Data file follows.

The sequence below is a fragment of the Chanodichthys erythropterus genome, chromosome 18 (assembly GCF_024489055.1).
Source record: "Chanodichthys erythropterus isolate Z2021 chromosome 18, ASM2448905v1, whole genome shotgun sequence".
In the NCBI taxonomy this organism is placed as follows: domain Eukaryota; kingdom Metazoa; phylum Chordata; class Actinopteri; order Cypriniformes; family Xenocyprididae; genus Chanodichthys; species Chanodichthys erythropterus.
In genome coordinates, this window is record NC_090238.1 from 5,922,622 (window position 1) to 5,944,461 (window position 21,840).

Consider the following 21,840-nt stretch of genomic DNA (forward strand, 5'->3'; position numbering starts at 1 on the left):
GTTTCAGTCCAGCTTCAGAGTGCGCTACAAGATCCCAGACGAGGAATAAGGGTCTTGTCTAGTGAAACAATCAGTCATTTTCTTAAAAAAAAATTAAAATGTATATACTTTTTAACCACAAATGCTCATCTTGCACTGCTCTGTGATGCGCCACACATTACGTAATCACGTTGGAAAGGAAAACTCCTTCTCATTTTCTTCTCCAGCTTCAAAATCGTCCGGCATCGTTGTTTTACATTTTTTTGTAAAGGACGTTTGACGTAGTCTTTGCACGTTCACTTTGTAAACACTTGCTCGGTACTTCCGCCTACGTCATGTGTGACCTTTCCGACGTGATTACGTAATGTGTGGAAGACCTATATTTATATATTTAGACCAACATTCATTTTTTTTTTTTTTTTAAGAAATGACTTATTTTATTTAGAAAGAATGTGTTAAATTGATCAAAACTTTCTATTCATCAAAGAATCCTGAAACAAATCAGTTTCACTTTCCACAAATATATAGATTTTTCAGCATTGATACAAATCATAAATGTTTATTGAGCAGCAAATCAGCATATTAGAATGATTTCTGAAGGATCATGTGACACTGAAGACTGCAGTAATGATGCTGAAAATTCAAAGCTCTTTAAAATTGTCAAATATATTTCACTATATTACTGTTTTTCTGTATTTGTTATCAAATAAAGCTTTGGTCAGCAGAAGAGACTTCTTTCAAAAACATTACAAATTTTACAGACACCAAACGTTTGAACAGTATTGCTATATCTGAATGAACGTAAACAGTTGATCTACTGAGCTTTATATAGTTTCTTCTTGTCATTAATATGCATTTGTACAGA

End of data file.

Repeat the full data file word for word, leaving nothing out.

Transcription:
The sequence below is a fragment of the Chanodichthys erythropterus genome, chromosome 18 (assembly GCF_024489055.1).
Source record: "Chanodichthys erythropterus isolate Z2021 chromosome 18, ASM2448905v1, whole genome shotgun sequence".
In the NCBI taxonomy this organism is placed as follows: domain Eukaryota; kingdom Metazoa; phylum Chordata; class Actinopteri; order Cypriniformes; family Xenocyprididae; genus Chanodichthys; species Chanodichthys erythropterus.
In genome coordinates, this window is record NC_090238.1 from 5,922,622 (window position 1) to 5,944,461 (window position 21,840).

Consider the following 21,840-nt stretch of genomic DNA (forward strand, 5'->3'; position numbering starts at 1 on the left):
GTTTCAGTCCAGCTTCAGAGTGCGCTACAAGATCCCAGACGAGGAATAAGGGTCTTGTCTAGTGAAACAATCAGTCATTTTCTTAAAAAAAAATTAAAATGTATATACTTTTTAACCACAAATGCTCATCTTGCACTGCTCTGTGATGCGCCACACATTACGTAATCACGTTGGAAAGGAAAACTCCTTCTCATTTTCTTCTCCAGCTTCAAAATCGTCCGGCATCGTTGTTTTACATTTTTTTGTAAAGGACGTTTGACGTAGTCTTTGCACGTTCACTTTGTAAACACTTGCTCGGTACTTCCGCCTACGTCATGTGTGACCTTTCCGACGTGATTACGTAATGTGTGGAAGACCTATATTTATATATTTAGACCAACATTCATTTTTTTTTTTTTTTTAAGAAATGACTTATTTTATTTAGAAAGAATGTGTTAAATTGATCAAAACTTTCTATTCATCAAAGAATCCTGAAACAAATCAGTTTCACTTTCCACAAATATATAGATTTTTCAGCATTGATACAAATCATAAATGTTTATTGAGCAGCAAATCAGCATATTAGAATGATTTCTGAAGGATCATGTGACACTGAAGACTGCAGTAATGATGCTGAAAATTCAAAGCTCTTTAAAATTGTCAAATATATTTCACTATATTACTGTTTTTCTGTATTTGTTATCAAATAAAGCTTTGGTCAGCAGAAGAGACTTCTTTCAAAAACATTACAAATTTTACAGACACCAAACGTTTGAACAGTATTGCTATATCTGAATGAACGTAAACAGTTGATCTACTGAGCTTTATATAGTTTCTTCTTGTCATTAATATGCATTTGTACAGA